* Rico Dowdle (6-0, 215) has started each of the first two games, rushing 21 times for 149 yards and two scores. He ranks 21st on the school’s all-time rushing list with 1,818 yards. He has scored 14 rushing TDs in 31 games including 20 starts.
* Tavien Feaster (6-0, 221) was the Gamecocks’ top rusher in the season opener against North Carolina, carrying 13 times for 72 yards, including a 34-yard touchdown scamper, and is averaging 7.2 yards per carry this season. Feaster, who played at Clemson in each of the past three seasons, has rushed 241 times for 1,466 yards with 16 touchdowns over 43 career games including 11 starts. He ranked second in Clemson history in career yards per carry (5.99) behind only Travis Etienne as of the conclusion of the 2018 season.
* Mon Denson (5-10, 215) did not carry in the season opener, but rushed nine times for a career-high 118 yards with a 57-yard touchdown burst against CSU, his third-career 100-yard rushing game. He has five rushing TDs in 23 games including a pair of starts.
WHO’S THE NEW GUY? True freshman Kevin Harris made his Gamecock debut a memorable one against Charleston Southern. He rushed six times for 147 yards with three touchdowns. The three rushing TDs tied the school record and he became the first true freshman to score three rushing touchdowns since Marcus Lattimore in 2010. Harris scored from 1-, 45- and 75-yards out. He became the third true freshman to rush for 100 yards in his debut in the last 20 years, joining Derek Watson (118 vs. NC State in 1999) and Deshaun Fenwick (112 vs. Chattanooga in 2018).
CATCH IT IF YOU CAN:
* Bryan Edwards already ranks statistically among the best wide receivers in school history. He has caught a pass in all 40 games in which he has appeared. After being limited to just one catch for seven yards against North Carolina, Edwards bounced back with a five-catch, 112-yard, two-TD performance against CSU, his sixth career 100-yard receiving game. He is tied with the great Sterling Sharpe for third on the Gamecocks’ career receptions list with 169, and is fifth in career receiving yards with 2,348. With two touchdown receptions last week, he now owns 18 career TDs, tying Pharoh Cooper for sixth on the all-time list.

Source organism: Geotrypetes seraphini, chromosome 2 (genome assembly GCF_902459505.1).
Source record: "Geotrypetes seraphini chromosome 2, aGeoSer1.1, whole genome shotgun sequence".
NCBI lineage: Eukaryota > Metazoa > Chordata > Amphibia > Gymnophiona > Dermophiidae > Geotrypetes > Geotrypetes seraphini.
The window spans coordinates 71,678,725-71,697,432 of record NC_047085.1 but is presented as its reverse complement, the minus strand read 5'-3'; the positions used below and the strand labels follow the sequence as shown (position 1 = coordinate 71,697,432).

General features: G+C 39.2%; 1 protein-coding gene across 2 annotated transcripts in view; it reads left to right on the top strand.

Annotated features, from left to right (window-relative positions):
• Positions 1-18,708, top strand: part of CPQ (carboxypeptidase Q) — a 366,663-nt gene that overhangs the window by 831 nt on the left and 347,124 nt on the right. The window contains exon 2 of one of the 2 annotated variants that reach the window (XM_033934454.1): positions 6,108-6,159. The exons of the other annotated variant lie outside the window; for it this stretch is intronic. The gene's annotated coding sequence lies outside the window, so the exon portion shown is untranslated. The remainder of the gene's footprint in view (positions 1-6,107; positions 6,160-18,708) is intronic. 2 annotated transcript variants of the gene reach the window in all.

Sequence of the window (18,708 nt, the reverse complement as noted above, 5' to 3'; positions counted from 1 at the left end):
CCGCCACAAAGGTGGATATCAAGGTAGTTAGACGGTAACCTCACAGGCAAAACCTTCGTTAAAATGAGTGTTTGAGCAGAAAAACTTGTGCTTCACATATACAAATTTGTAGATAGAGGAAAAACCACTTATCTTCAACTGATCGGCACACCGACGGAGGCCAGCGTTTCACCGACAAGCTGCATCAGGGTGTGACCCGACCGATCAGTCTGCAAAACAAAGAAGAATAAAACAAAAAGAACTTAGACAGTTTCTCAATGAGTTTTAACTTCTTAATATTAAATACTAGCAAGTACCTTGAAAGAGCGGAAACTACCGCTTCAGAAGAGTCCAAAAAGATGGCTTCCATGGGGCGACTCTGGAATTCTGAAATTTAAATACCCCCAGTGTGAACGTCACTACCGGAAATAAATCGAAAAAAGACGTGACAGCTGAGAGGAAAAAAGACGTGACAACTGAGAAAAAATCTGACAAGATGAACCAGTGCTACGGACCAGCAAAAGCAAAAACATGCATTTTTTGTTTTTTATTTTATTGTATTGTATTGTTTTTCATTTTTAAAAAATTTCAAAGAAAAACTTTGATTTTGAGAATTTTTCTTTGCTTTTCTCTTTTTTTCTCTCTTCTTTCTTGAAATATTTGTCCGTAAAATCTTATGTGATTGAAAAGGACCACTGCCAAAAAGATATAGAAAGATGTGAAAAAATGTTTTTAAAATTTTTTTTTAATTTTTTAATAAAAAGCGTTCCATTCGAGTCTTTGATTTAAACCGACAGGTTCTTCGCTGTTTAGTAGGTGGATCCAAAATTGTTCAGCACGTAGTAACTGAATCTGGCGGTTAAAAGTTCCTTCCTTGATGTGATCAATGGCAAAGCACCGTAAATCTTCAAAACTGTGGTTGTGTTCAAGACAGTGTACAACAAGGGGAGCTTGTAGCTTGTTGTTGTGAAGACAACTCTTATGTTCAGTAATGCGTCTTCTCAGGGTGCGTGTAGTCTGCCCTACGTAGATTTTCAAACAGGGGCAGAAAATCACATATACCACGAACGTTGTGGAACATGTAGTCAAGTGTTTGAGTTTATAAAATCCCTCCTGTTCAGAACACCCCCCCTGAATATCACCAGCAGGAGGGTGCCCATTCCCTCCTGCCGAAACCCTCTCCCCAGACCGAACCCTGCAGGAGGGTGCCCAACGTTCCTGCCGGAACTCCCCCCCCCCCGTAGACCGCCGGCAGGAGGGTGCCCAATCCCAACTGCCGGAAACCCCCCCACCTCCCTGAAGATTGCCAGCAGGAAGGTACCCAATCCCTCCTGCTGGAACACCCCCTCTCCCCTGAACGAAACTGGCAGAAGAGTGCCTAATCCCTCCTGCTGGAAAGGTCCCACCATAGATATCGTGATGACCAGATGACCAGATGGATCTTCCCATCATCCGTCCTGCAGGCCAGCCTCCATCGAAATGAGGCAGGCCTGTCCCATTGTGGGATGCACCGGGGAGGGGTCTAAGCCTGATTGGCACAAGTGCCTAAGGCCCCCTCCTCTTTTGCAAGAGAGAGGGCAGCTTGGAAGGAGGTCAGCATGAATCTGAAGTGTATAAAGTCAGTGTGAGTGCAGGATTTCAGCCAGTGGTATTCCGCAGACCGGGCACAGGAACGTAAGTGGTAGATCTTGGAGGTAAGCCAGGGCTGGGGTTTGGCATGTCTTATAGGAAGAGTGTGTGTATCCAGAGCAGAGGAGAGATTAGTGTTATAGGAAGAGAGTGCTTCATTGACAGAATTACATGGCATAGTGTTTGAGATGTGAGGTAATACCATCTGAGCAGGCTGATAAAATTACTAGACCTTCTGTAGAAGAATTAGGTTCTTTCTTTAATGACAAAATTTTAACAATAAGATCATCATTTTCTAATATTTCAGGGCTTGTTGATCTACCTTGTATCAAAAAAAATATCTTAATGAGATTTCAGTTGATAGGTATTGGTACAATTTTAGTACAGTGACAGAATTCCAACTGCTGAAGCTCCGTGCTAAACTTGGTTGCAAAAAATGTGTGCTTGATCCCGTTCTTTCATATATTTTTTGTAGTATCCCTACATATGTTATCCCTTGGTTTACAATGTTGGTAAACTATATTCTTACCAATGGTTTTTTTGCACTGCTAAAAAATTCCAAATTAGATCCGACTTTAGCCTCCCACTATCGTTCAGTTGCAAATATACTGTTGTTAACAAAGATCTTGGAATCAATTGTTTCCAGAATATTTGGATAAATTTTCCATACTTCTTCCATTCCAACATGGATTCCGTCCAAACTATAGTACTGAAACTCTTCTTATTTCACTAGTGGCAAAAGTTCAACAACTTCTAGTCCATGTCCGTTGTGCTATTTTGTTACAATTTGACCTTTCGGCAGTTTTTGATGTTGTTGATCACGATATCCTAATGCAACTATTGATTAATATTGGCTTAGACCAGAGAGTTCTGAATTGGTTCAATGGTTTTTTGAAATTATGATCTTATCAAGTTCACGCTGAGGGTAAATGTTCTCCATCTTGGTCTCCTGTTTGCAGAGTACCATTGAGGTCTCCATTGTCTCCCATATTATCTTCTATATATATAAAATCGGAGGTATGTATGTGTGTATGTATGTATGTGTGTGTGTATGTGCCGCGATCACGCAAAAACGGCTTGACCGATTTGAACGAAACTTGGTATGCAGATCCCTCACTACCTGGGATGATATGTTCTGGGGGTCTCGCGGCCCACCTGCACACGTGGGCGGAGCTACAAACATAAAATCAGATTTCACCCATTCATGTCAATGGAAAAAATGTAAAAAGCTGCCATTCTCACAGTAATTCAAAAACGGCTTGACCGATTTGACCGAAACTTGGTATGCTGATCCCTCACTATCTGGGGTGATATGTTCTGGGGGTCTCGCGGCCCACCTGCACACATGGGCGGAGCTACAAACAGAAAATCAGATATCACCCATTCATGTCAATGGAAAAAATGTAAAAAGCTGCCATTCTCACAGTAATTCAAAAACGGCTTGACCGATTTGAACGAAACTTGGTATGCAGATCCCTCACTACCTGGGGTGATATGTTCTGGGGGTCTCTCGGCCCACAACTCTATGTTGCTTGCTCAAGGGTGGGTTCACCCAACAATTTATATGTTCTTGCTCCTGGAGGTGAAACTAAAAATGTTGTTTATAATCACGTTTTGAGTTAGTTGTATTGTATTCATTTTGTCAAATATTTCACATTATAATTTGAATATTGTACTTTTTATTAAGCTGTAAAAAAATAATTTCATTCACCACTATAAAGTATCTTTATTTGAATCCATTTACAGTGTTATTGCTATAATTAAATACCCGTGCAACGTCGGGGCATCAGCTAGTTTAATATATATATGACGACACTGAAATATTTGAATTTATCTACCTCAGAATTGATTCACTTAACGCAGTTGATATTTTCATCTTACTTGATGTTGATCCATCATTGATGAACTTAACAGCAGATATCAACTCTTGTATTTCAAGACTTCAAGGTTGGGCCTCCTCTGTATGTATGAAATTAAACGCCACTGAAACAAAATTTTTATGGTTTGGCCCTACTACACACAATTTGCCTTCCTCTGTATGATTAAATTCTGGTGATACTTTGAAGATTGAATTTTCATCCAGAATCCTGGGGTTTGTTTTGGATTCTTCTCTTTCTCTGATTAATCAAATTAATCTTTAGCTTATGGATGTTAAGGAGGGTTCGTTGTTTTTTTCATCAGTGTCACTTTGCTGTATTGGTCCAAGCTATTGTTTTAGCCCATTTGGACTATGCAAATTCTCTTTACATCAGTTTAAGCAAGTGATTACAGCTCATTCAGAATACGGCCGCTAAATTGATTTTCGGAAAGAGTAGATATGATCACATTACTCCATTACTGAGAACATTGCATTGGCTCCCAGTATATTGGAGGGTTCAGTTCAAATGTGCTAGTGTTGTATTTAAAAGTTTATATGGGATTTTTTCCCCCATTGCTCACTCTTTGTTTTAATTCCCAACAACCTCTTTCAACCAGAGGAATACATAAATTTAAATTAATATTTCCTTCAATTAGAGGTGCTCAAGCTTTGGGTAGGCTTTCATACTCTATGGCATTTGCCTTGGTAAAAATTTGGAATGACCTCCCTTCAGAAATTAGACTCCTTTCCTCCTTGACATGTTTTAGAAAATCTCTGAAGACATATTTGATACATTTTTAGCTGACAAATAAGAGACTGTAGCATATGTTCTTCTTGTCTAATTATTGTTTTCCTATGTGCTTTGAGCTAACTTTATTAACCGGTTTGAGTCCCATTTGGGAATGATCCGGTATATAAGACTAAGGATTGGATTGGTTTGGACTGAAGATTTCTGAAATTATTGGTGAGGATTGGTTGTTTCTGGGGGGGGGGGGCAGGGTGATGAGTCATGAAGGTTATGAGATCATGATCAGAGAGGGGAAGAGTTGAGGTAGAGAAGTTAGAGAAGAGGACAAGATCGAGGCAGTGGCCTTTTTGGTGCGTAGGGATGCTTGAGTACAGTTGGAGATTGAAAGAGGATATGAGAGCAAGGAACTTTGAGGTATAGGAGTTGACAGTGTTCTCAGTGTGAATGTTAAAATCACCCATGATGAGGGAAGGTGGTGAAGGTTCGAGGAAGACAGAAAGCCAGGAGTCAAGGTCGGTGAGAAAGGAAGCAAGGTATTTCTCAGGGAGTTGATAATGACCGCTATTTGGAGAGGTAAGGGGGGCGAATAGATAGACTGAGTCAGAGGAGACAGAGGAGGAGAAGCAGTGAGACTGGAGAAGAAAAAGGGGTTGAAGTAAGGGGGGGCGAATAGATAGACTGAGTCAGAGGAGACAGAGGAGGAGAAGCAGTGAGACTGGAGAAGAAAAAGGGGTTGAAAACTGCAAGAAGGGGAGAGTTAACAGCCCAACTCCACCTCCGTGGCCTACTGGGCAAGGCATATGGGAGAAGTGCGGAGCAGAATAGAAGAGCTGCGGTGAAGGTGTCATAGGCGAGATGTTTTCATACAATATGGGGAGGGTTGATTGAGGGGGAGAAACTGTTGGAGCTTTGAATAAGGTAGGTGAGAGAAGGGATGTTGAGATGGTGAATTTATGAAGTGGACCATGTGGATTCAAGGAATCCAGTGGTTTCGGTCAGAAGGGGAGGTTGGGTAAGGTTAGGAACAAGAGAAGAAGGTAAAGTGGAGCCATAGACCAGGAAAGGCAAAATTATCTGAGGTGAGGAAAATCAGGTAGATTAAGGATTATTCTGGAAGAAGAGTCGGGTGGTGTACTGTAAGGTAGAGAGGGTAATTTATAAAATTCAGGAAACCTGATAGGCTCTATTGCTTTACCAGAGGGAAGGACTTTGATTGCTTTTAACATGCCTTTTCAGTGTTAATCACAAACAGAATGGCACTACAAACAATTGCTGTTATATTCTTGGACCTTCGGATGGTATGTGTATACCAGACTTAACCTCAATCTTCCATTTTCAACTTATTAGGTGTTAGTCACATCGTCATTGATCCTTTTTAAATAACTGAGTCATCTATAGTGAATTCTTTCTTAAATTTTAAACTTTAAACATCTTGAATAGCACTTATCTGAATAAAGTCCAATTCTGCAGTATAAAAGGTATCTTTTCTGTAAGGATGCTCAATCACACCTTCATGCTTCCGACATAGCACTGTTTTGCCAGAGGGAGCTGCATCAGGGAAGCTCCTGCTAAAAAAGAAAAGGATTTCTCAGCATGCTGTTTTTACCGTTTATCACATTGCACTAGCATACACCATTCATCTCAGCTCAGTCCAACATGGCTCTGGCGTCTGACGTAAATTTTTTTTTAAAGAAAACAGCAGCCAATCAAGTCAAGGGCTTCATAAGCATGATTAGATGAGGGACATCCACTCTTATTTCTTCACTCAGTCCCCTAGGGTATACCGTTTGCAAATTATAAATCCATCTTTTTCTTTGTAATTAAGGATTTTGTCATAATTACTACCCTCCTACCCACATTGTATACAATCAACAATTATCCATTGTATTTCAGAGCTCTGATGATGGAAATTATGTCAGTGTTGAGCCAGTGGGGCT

* Junior Shi Smith (5-10, 190) is poised to have a breakout season, following the graduation of second-round NFL draft pick Deebo Samuel. Smith was the top receiver against North Carolina, catching five passes for 55 yards and leads the team with seven catches through two games.
* Sophomore Josh Vann is listed as the third starting wide receiver spot and started last week against CSU. Veteran Chavis Dawkins made the start against UNC. Redshirt sophomore OrTre Smith did not dress for the opener, but returned to the field last week after missing most of last season following knee surgery. Randrecous Davis has missed the first two games with an ankle injury. Dakereon Joyner and Jay Urich, who both began their collegiate career at quarterback, have seen time at wide receiver. Urich made the move in the spring and is now wearing number 81. Joyner just started playing the position midway through fall camp and is also taking reps at QB.
THIN AT TIGHT END: Bobby Bentley takes over as the tight ends coach this season and has his work cut out for him, with just seven career Division I receptions in his room entering the 2019 campaign. He lost K.C. Crosby and Jacob August to graduation, then lost Kiel Pollard to a career-ending medical situation during fall camp, while Evan Hinson elected to pursue a basketball career.
* Fifth-year junior Kyle Markway (6-4, 250) is the only experienced D-I tight end in the room. He has gotten off to a solid start this season with six catches for 74 yards and a touchdown, doubling his career receptions total to 12. He had a career-high four receptions against CSU.
* Junior Nick Muse (6-3, 232), a transfer from William & Mary, got a waiver for immediate eligibility from the NCAA a day prior to the CSU contest. He made an immediate contribution with two catches for 22 yards. He hauled in 30 passes for 453 yards a season ago for the Tribe.
* Junior Chandler Farrell, a former walk-on center, moved to tight end during fall camp to add depth. He is still looking for his first reception.
GONE BUT NOT FORGOTTEN: Senior tight end Kiel Pollard was forced to give up his playing career during fall camp. Pollard suffered a small fracture in his neck, which was to have sidelined him for 4-6 weeks. However, during an MRI, the doctors discovered a cyst on his spinal cord, which appears to have been there since he was a child. The severity of the situation and the possible long-term consequences from that medical condition forced him to retire. Pollard, who will graduate in December, is helping as a student-assistant coach. He served as a captain in the season opener against North Carolina.